--------------------------------------------------------------------------------

    So it is not and never was an official liturgy.

    Doesn't make it right though...

    Yours in Christ

    Matt
     
  10. rsr

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    The Women's Resource Ministry has withdrawn the ritual with an explanation that doesn't satisfy conservative Episcopalians:


    MORE ON THE WEBLOG
     
  11. HankD

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    As I said, the connection to paganism has always been there and goes deep into the history of the Church of England via it's umbilical cord to Rome.

    HankD
     
  12. Ben W

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    How many churches encourage the celebration of Christmas and Easter? Both being Pagan?

    I discovered only recently that Wedding Rings are a Pagan Symbol also.

    The question is do we do those things in a Pagan Manner or do we reinterpret them in a Christian context?
     
  13. Marcia

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    The pagan origins of something is one thing; actually worshipping a pagan deity or performing a pagan ritual is quite another. These rituals are real - they are done by modern Neo-pagans. They do invoke gods, pray to them, etc.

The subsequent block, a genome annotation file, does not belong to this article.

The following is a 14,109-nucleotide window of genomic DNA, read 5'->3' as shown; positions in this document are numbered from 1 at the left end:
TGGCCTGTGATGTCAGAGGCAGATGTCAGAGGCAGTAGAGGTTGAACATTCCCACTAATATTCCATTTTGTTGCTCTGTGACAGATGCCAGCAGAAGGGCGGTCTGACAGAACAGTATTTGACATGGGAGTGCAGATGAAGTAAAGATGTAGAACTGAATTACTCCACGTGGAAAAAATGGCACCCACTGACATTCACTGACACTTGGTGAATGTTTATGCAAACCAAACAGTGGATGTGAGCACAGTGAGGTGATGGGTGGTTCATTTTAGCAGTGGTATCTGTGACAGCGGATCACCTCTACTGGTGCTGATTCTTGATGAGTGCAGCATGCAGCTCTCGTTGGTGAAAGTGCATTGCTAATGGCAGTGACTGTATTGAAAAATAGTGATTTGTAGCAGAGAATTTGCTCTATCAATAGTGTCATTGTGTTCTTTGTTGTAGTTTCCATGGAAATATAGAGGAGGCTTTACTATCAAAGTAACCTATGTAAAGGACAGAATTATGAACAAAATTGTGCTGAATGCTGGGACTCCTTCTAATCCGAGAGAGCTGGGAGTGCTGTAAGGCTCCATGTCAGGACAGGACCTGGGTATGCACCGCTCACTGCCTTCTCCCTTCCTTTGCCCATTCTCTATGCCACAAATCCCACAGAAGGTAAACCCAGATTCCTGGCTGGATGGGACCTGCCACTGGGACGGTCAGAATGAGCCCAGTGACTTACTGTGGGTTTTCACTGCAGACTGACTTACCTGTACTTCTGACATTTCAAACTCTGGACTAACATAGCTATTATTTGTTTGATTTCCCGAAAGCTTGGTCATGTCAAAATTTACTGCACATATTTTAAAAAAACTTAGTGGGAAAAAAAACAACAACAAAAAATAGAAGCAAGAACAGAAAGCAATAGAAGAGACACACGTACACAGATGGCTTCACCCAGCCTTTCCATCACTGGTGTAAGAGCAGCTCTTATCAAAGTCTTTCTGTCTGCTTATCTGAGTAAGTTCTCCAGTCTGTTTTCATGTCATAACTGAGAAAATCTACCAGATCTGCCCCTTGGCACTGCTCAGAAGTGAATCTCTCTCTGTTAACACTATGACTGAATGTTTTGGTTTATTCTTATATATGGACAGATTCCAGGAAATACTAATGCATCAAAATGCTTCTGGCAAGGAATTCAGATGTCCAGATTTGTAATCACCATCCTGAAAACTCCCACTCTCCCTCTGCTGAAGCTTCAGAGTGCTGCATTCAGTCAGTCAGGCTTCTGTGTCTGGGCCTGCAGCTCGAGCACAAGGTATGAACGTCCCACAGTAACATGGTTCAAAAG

If one is honoring Christ on Easter or Christmas, it is not Pagan even though the origin of these days is. The Church chose to cover up the pagan Yule holiday with Christmas; I personally do not agree with this but it's too late to change it now.

    Christians need to stop worrying about the pagan origin of things and need to focus on the growth of Neo-pagan religions today. I started talking about Wicca in 1995 because teens in youth groups where I spoke were seeing Wiccans in their schools. Christian adults had no idea this was going on, and I think many of them did not even believe me or thought I was overreacting. I said that this was not a trend and would not be going away anytime soon. Well, it hasn't. Yet I find an incredible ignorance or apathy among Christians about this.

    But our reaction should not be one of accusation or ignoring these people - it should be to respond with the love and truth and hope we have in Jesus Christ. We should remember that the early church was started in a culture soaking in the cults, rituals, and worship of pagan deities. Just as they went forth into this culture with the truth and with love, so must we.